It seems Bruner had mentioned in an interview that he was a big fan of the soul-pop Loggins and McDonald recorded in the ’80s. Loggins approached Bruner, and the three men got together to write a new song, “Show You the Way,” featuring a gorgeous melody that sounds like a lost classic from the ’80s — in a good way (the song appears on Thundercat’s album “Drunk”).

That led to the live gig at Coachella, where they performed it, as well as — what else — “What a Fool Believes.”

“He’s really an amazingly talented kid,” McDonald said of Bruner. “As an instrumentalist, obviously, but as a songwriter, he’s got a different thing. And that song is just one tiny aspect of what he does. In a very natural way, he pulls from so many traditional influences that I’m not even sure he’s aware that he’s absorbed. He just seems to be a fountain of all the music that’s ever been.”

Is it that younger musicians see McDonald with fresher eyes? On the video shot at Coachella, you can hear the audience erupt when that big, soulful voice lifts off over the music in a solo.

“In a lot of ways,” McDonald agrees. “That’s the case with each generation, they have a fresher look at all forms of traditional music. That’s all we were doing, too; growing up, restating the influences we had, from gospel music through early rock ‘n’ roll to jazz. It was coming out in ways that were more subconscious than conscious. That’s where new music comes from, I think, a reissuing of the things that are inside of us and have been for generations.

“Some of Thundercat’s ballads, the melodies remind me of a beautiful samba. I’m sure he didn’t sit around listening to sambas as a kid, it just kind of comes through him.”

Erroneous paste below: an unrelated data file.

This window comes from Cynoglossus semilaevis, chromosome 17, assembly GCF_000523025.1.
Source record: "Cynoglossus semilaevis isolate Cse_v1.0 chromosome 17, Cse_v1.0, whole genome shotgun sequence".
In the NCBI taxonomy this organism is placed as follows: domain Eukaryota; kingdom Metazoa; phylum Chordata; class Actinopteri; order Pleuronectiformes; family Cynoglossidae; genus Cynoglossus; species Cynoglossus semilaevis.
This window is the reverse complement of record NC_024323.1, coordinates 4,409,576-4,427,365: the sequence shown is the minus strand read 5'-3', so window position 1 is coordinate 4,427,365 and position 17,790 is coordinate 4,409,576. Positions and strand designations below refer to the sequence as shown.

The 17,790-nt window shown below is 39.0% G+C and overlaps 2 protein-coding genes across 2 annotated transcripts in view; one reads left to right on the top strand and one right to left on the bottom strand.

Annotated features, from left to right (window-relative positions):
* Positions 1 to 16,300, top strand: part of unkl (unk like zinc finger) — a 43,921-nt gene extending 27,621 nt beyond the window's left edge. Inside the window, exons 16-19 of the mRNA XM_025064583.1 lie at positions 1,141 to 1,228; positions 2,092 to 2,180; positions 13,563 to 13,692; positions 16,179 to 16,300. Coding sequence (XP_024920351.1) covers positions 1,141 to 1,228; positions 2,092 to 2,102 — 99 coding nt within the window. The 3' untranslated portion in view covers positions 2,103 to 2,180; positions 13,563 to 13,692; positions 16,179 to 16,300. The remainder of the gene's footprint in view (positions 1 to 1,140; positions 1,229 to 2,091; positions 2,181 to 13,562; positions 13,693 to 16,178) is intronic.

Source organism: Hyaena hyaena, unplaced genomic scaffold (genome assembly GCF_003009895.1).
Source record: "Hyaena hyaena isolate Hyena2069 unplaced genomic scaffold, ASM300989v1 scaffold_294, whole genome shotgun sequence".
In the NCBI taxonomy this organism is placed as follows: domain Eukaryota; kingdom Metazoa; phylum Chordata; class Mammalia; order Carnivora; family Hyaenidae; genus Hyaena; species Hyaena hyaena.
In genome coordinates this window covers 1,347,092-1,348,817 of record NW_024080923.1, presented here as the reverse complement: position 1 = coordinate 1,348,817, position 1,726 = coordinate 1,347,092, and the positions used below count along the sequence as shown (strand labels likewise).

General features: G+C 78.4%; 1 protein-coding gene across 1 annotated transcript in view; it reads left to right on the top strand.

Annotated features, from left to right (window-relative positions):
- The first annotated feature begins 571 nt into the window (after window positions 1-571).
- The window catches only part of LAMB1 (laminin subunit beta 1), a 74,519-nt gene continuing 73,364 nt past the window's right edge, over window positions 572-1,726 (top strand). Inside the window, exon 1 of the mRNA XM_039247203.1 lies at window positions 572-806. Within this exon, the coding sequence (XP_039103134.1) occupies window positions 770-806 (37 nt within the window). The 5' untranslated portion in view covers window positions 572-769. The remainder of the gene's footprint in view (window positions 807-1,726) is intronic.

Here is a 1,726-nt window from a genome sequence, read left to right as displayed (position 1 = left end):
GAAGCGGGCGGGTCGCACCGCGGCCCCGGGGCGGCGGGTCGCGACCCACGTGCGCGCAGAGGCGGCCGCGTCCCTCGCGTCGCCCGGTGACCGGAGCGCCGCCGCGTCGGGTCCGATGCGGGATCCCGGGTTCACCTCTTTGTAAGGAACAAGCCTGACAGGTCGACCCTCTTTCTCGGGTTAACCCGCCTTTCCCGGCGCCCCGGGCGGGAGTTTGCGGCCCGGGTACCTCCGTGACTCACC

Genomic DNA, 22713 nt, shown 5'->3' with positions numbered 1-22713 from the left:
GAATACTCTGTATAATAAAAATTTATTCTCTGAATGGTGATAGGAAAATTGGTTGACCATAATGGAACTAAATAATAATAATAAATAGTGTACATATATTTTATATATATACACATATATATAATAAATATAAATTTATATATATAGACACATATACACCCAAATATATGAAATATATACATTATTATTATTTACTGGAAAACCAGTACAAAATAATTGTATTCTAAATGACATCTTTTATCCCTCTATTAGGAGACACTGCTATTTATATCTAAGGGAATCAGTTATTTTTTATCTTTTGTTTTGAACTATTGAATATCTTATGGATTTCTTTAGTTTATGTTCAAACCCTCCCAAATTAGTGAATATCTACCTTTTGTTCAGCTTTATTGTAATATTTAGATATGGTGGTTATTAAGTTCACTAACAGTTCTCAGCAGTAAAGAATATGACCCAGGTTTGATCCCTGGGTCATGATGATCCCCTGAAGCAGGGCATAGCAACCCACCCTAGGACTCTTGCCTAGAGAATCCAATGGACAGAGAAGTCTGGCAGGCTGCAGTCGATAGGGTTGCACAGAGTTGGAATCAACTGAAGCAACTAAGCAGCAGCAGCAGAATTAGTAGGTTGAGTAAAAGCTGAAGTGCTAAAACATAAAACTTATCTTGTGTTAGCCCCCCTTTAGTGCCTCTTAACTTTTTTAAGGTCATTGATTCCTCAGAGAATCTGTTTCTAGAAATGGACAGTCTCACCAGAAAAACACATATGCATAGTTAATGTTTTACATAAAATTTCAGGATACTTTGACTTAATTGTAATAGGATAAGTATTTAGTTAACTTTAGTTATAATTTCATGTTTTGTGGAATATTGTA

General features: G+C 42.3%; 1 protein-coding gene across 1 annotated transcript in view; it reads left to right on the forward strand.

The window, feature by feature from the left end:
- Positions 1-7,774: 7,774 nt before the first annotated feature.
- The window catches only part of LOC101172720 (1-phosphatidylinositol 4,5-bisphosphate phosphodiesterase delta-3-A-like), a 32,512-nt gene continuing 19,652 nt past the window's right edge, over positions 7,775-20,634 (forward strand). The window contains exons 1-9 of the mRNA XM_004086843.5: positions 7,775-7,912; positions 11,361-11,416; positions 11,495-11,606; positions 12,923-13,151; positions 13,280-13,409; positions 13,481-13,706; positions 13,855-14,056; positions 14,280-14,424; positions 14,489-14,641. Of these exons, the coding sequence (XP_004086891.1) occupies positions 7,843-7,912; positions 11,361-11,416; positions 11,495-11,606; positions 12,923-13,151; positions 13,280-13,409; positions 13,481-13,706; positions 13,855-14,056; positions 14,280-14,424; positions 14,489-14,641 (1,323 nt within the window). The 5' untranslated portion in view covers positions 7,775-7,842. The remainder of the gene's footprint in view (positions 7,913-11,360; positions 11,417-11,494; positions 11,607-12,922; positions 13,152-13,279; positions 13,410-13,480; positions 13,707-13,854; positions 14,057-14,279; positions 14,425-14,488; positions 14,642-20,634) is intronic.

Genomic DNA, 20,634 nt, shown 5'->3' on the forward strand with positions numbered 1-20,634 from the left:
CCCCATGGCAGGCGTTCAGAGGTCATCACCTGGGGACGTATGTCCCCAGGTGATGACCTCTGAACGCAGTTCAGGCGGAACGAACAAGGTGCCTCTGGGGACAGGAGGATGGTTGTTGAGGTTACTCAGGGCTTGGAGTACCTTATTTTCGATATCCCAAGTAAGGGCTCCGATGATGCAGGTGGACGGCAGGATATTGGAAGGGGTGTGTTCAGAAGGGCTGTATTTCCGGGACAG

McDonald also made the rounds of Coachella with his daughter, Scarlett (he also has a grown son, with wife Amy Holland), who introduced him to newer musicians such as Father John Misty, and McDonald enjoyed listening to their music driving back from Coachella, after seeing them live. Absorbing so much music reminded him of his college days, sleeping on the floor of a friend’s apartment, and listening to their new albums all night.

“If you’re not careful, you don’t put yourself in those positions where you hear music in an environment where it’s going to really profoundly impact you,” he mused. “You hear it in more in passing, and you tend to pay less attention. When you’re younger, you’re in those kind of positions more, you’re with your friends. So my daughter is good for me in that way.”

With his own music, McDonald is relaxed about his songwriting. “I try not to get into that head space where I’m making it work or making it too much of a conscious effort,” he said. “Keep it in the realm of the subconscious, where it’s likely I might absorb something musically that will keep my interest.”

What really piques his interest, musically, is playing live. “I’ve come to love playing live more than recording,” McDonald admits. “I was enamored of recording when I was younger. Now, I like it when it’s going well, but I really hate it when it’s not. I’d much rather sing in front of an audience than sing in a studio, any day.”

Susan Whitall is an author and longtime contributor to The Detroit News. You can reach her at

Boz Scaggs & Michael McDonald

7:30 p.m. Tuesday

Michigan Lottery Amphitheatre

Freedom Hill, Sterling Heights

Tickets: $30-$99.50, available at, The Palace Ticket Store and all Ticketmaster locations, or call (800) 745-3000.